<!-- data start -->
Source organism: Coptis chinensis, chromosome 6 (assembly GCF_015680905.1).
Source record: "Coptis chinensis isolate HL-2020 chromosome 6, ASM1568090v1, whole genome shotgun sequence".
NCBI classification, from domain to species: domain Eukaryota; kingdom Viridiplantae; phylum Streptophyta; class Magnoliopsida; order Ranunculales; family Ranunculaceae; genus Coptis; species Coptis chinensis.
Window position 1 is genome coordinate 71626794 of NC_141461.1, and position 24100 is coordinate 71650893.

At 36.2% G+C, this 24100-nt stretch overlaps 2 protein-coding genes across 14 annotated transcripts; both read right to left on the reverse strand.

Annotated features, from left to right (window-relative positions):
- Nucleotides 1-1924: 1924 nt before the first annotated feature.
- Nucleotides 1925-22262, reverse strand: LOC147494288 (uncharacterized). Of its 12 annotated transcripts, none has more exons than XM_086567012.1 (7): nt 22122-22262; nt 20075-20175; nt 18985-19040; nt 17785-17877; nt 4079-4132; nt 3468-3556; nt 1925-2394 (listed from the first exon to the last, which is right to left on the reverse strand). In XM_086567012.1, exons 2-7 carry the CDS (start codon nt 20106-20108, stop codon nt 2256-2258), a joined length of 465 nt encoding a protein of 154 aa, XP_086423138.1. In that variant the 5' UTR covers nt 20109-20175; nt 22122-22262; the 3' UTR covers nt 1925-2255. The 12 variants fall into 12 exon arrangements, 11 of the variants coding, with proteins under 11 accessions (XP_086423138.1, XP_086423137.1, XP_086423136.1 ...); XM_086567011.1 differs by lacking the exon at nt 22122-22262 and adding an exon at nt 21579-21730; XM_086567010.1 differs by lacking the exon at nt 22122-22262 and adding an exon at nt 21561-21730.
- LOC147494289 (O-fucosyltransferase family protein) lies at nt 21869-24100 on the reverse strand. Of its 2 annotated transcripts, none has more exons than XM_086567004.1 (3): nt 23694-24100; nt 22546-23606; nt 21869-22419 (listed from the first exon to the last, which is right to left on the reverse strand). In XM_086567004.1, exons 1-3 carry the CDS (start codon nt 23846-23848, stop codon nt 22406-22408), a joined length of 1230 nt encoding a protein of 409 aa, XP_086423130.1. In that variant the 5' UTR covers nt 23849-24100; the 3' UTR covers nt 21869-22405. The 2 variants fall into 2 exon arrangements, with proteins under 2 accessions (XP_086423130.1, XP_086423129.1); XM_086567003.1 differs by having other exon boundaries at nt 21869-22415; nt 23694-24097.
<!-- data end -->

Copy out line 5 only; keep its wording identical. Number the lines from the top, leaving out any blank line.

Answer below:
At 36.2% G+C, this 24100-nt stretch overlaps 2 protein-coding genes across 14 annotated transcripts; both read right to left on the reverse strand.